We all receive the help of friends at times when they know that we may be dealing with particular problems. They will preface their encouraging remarks by saying things like, “I know these are difficult days…”
I’m sure you, like I, appreciate the encouragement.
At the same time, however, I find I usually differ with others’ assessment of what constitutes a “difficult” day.
Let me tell you what makes a day difficult for me. It’s knowing that some four thousand of my brothers and sisters, living and growing in their mothers’ womb, are scheduled that day to be chopped apart by the abortionist’s knife. Their arms and legs will be dismembered. Their heads will be crushed. Their bodies will be pulled out by forceps or sucked into a vacuum tube. The activity is planned, paid for, and legal.
As the day goes on it’s more difficult, because then I know that what was scheduled to happen has in fact happened.
And then what makes the difficulty all the worse is seeing the apathy of so many who could save them, the silence of so many who could speak up for them, and the cowardice of so many who could sacrifice for them.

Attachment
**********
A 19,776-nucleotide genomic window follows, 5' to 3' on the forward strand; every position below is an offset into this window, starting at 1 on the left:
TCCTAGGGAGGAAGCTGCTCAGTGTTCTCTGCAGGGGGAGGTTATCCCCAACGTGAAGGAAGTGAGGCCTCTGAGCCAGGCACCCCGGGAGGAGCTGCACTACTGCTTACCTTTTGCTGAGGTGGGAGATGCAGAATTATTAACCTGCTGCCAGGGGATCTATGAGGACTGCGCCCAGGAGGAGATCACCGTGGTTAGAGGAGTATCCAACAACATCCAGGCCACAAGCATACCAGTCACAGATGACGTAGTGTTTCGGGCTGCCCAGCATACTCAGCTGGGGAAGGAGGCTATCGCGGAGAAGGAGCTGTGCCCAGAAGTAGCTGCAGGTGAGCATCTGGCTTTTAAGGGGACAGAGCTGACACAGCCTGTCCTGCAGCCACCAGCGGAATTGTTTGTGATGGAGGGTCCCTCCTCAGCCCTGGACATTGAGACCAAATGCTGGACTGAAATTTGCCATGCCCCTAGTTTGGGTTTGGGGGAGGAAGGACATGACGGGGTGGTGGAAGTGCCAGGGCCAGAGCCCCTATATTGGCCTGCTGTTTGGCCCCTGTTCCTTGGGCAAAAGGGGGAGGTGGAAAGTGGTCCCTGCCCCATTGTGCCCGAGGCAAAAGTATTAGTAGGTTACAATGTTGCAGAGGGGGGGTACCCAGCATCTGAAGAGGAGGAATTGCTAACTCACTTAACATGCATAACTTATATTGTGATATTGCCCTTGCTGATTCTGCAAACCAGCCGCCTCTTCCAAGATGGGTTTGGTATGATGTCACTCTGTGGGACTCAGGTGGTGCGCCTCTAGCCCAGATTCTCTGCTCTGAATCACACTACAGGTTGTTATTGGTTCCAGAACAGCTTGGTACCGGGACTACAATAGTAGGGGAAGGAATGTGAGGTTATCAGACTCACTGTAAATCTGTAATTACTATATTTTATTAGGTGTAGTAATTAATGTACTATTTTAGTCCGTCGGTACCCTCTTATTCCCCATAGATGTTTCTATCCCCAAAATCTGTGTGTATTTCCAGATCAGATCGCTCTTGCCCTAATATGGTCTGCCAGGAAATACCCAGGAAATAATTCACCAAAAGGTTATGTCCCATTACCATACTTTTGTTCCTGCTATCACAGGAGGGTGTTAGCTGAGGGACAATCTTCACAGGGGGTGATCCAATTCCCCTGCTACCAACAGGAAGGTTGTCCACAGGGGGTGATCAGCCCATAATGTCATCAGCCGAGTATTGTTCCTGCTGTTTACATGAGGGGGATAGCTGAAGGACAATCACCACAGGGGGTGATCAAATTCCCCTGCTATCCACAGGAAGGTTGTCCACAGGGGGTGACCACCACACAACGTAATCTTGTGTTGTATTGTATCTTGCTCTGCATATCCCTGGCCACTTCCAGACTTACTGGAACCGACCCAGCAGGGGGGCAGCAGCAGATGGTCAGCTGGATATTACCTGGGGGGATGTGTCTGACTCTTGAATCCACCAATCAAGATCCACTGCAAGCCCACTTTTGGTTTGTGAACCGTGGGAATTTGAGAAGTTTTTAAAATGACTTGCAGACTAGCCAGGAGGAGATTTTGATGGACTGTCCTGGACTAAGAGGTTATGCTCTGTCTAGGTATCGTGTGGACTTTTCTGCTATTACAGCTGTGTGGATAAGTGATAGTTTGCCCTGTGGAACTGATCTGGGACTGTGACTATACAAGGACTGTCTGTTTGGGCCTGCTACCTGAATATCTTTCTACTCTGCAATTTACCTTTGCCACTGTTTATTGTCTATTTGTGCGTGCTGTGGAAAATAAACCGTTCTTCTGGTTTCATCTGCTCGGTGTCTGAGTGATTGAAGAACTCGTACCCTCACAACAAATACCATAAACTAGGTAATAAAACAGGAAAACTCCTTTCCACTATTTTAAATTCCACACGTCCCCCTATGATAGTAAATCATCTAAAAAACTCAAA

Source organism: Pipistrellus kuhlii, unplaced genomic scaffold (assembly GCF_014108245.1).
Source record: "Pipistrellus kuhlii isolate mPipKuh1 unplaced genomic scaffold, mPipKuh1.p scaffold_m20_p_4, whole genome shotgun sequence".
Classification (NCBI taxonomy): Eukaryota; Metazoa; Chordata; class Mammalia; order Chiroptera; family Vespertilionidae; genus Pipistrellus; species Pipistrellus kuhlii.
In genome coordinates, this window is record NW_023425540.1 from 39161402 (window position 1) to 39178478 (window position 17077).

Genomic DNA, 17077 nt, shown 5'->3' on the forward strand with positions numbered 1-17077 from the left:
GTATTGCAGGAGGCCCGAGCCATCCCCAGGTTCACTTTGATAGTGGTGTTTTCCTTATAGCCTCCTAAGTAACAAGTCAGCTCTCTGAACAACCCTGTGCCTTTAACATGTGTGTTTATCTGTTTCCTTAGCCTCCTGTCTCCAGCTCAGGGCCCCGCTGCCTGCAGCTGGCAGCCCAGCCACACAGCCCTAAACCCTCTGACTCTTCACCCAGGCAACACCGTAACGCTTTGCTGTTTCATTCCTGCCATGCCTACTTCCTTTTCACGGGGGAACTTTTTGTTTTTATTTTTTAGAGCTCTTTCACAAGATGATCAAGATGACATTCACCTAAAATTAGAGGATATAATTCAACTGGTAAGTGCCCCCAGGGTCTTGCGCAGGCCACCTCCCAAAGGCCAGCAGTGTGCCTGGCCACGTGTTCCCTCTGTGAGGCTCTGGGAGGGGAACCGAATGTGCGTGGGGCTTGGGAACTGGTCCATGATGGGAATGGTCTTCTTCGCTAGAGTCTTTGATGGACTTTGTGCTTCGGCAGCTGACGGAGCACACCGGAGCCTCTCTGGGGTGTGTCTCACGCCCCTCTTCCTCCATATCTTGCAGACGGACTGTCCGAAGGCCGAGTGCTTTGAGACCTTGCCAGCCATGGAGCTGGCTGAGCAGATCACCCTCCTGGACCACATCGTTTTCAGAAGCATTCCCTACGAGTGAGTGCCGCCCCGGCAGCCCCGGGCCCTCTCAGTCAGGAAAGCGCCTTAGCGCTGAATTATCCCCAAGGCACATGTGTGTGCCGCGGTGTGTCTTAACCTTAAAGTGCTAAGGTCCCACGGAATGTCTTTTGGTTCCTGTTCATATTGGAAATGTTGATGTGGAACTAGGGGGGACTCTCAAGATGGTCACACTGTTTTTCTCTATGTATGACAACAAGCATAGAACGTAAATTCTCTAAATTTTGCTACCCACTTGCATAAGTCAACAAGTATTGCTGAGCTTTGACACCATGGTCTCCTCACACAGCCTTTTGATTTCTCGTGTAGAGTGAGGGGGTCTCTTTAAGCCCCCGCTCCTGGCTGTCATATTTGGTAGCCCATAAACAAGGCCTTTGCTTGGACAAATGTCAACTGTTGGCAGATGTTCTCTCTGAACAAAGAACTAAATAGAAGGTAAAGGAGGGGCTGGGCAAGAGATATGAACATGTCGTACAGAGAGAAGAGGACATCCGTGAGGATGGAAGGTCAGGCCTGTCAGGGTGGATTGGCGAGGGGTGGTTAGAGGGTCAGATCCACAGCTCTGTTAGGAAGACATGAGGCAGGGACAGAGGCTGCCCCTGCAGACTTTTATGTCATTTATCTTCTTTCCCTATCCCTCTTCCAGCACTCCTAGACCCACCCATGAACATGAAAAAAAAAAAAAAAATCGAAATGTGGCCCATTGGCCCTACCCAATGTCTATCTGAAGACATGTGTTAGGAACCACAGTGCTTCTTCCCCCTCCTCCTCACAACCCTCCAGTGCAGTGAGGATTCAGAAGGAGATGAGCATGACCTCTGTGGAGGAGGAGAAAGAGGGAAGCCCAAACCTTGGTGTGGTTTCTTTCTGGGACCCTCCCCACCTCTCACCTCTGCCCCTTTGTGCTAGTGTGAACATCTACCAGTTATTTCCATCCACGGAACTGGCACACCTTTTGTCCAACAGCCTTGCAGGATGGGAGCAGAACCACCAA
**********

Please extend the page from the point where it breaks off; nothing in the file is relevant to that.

I wonder why people who will try to show compassion by saying “I know these are difficult days” don’t say anything about the difficulty of living in a culture of abortion. They will recognize the difficulties that sometimes arise with relationships, with health, with finances.
But to suffer because our unborn brothers and sisters are being tortured and killed? So many of us have a big blind spot.
I get through the difficult days by committing every ounce of my time, energy, and activity to ending this holocaust, and by resolving anew each day that I will not stop doing that until the holocaust stops.
Every other challenge, difficulty, or problem – well, I appreciate the encouragement, but save it for another time. Those other “difficulties” really pale to nothing in comparison.